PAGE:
One of the books I'm working on now is Thomas Jefferson's 1825 catalog of books for the UVa Library, his "shopping list" that was used to create the University's first library. The book is actually two signatures from what must have been a larger blank journal. At some point (probably in the early 20th century) the signatures were sewn into a new binding with blank pages at the beginning and the end to bulk out the text block and a new cover of leather and marbled paper. It probably looked really spiffy back in the day, but the "new" binding did not have nearly the strength or archival soundness of the handmade paper from Jefferson's day. By the time I saw the book, the added blank pages were falling out and the front cover was starting to detach from the binding.
|several Poe signatures!|
The library staff agreed with my concept, so then I had to track down period-appropriate marbled paper to cover the boards, which is not as easy as it sounds. There are many different styles of marbled paper and the brightly colored, combed and fanned types are much more popular today. But the good news is that that there are almost as many marbling nerds out there as book nerds and I was able to find a paper that fit the time period. The vendor offered to match any one of the marbled papers in our collection, but I didn't want it match so much as "fit in".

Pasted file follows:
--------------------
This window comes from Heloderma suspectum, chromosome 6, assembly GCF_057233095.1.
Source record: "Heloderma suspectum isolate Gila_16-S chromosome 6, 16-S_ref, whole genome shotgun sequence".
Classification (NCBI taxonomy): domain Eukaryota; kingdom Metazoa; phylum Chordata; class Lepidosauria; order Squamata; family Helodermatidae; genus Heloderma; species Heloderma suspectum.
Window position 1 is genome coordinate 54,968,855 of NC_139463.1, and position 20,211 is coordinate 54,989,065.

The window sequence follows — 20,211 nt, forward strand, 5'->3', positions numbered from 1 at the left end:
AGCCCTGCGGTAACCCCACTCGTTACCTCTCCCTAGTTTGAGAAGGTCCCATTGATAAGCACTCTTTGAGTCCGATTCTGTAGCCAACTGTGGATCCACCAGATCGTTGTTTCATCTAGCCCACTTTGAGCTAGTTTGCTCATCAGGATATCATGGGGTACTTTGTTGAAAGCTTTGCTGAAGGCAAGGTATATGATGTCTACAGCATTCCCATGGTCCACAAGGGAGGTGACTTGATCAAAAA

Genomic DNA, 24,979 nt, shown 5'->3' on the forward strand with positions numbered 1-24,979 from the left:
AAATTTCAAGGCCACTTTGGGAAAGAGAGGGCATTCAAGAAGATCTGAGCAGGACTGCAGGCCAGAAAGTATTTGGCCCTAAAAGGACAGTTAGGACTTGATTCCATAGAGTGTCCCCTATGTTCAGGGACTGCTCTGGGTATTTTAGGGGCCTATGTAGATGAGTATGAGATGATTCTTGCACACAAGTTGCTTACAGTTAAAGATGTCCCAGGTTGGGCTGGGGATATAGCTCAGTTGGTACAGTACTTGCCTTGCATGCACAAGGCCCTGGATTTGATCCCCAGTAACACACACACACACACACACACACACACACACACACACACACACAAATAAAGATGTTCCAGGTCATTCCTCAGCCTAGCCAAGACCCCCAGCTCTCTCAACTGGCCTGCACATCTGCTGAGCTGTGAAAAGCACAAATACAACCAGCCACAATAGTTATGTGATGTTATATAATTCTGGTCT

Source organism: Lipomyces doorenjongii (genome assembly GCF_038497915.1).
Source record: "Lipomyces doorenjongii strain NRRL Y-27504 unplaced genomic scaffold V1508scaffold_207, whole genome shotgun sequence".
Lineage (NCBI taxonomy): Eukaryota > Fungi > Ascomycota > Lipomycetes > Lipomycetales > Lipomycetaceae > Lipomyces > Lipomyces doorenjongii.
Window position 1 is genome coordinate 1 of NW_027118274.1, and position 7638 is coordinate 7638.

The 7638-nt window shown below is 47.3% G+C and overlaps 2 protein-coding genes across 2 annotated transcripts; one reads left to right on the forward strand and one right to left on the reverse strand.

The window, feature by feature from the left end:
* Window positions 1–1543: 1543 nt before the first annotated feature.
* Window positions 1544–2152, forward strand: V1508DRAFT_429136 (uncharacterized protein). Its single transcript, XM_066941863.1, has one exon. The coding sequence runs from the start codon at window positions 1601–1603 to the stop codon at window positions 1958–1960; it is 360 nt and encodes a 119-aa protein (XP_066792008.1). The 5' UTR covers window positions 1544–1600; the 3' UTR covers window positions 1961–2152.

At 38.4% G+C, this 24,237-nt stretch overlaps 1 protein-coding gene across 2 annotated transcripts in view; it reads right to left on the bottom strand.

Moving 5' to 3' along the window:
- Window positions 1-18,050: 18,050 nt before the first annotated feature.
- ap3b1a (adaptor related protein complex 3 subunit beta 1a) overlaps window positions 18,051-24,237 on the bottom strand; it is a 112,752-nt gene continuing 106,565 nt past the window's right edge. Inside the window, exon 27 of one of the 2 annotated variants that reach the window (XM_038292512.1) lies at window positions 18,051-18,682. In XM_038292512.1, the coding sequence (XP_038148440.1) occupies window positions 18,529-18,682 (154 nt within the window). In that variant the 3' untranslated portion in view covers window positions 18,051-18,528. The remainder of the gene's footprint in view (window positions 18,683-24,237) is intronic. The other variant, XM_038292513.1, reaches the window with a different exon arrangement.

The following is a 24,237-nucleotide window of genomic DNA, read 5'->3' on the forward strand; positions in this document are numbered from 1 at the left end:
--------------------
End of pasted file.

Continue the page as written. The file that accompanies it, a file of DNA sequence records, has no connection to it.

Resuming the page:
Given these examples:
I received these two papers:
I've placed them next to the leather I plan to use for the reverse goat spine. I like the one on the left, what do you think? Tune in next month for pictures of the finished product!
Impossible choice! I like them both. The lighter one is closer in value to the original, but the darker one has more visual impact.
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